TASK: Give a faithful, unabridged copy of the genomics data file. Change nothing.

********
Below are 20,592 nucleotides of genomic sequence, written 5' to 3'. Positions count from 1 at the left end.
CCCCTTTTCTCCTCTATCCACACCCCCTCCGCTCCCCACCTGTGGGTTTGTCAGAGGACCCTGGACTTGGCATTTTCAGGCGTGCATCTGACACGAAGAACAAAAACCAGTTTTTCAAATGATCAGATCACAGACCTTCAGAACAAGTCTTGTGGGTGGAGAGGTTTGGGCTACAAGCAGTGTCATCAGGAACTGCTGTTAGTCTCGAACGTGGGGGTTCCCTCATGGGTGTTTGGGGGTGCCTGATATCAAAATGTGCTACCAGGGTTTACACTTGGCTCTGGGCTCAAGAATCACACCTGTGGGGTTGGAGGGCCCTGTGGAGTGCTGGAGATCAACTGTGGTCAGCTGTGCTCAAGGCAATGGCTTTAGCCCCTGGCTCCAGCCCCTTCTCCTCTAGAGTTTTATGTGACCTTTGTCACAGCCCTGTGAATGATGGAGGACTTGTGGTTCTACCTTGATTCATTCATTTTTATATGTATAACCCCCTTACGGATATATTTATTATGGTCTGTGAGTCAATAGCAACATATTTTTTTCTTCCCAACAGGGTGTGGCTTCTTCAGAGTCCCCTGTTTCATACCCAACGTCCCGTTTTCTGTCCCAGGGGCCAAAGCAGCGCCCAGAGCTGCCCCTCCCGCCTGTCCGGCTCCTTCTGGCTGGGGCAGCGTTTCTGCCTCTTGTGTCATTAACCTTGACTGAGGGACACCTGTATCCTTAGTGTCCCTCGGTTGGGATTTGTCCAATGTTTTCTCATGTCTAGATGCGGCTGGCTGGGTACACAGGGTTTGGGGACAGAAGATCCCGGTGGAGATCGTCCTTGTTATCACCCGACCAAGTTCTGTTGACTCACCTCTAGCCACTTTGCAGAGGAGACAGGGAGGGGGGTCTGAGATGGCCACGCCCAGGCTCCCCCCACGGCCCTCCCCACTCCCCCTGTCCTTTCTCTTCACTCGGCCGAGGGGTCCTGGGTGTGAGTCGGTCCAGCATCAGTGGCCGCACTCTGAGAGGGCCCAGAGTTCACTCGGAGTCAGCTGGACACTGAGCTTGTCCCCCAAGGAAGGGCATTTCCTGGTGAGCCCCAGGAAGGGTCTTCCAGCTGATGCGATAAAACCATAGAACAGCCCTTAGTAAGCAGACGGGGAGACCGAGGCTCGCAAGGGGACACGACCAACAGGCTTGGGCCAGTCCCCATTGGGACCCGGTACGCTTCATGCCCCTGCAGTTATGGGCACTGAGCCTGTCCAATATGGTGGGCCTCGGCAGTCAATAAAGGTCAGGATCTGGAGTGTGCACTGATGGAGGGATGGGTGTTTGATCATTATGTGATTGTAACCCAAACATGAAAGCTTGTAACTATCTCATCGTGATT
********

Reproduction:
Below are 20,592 nucleotides of genomic sequence, written 5' to 3'. Positions count from 1 at the left end.
CCCCTTTTCTCCTCTATCCACACCCCCTCCGCTCCCCACCTGTGGGTTTGTCAGAGGACCCTGGACTTGGCATTTTCAGGCGTGCATCTGACACGAAGAACAAAAACCAGTTTTTCAAATGATCAGATCACAGACCTTCAGAACAAGTCTTGTGGGTGGAGAGGTTTGGGCTACAAGCAGTGTCATCAGGAACTGCTGTTAGTCTCGAACGTGGGGGTTCCCTCATGGGTGTTTGGGGGTGCCTGATATCAAAATGTGCTACCAGGGTTTACACTTGGCTCTGGGCTCAAGAATCACACCTGTGGGGTTGGAGGGCCCTGTGGAGTGCTGGAGATCAACTGTGGTCAGCTGTGCTCAAGGCAATGGCTTTAGCCCCTGGCTCCAGCCCCTTCTCCTCTAGAGTTTTATGTGACCTTTGTCACAGCCCTGTGAATGATGGAGGACTTGTGGTTCTACCTTGATTCATTCATTTTTATATGTATAACCCCCTTACGGATATATTTATTATGGTCTGTGAGTCAATAGCAACATATTTTTTTCTTCCCAACAGGGTGTGGCTTCTTCAGAGTCCCCTGTTTCATACCCAACGTCCCGTTTTCTGTCCCAGGGGCCAAAGCAGCGCCCAGAGCTGCCCCTCCCGCCTGTCCGGCTCCTTCTGGCTGGGGCAGCGTTTCTGCCTCTTGTGTCATTAACCTTGACTGAGGGACACCTGTATCCTTAGTGTCCCTCGGTTGGGATTTGTCCAATGTTTTCTCATGTCTAGATGCGGCTGGCTGGGTACACAGGGTTTGGGGACAGAAGATCCCGGTGGAGATCGTCCTTGTTATCACCCGACCAAGTTCTGTTGACTCACCTCTAGCCACTTTGCAGAGGAGACAGGGAGGGGGGTCTGAGATGGCCACGCCCAGGCTCCCCCCACGGCCCTCCCCACTCCCCCTGTCCTTTCTCTTCACTCGGCCGAGGGGTCCTGGGTGTGAGTCGGTCCAGCATCAGTGGCCGCACTCTGAGAGGGCCCAGAGTTCACTCGGAGTCAGCTGGACACTGAGCTTGTCCCCCAAGGAAGGGCATTTCCTGGTGAGCCCCAGGAAGGGTCTTCCAGCTGATGCGATAAAACCATAGAACAGCCCTTAGTAAGCAGACGGGGAGACCGAGGCTCGCAAGGGGACACGACCAACAGGCTTGGGCCAGTCCCCATTGGGACCCGGTACGCTTCATGCCCCTGCAGTTATGGGCACTGAGCCTGTCCAATATGGTGGGCCTCGGCAGTCAATAAAGGTCAGGATCTGGAGTGTGCACTGATGGAGGGATGGGTGTTTGATCATTATGTGATTGTAACCCAAACATGAAAGCTTGTAACTATCTCATCGTGATT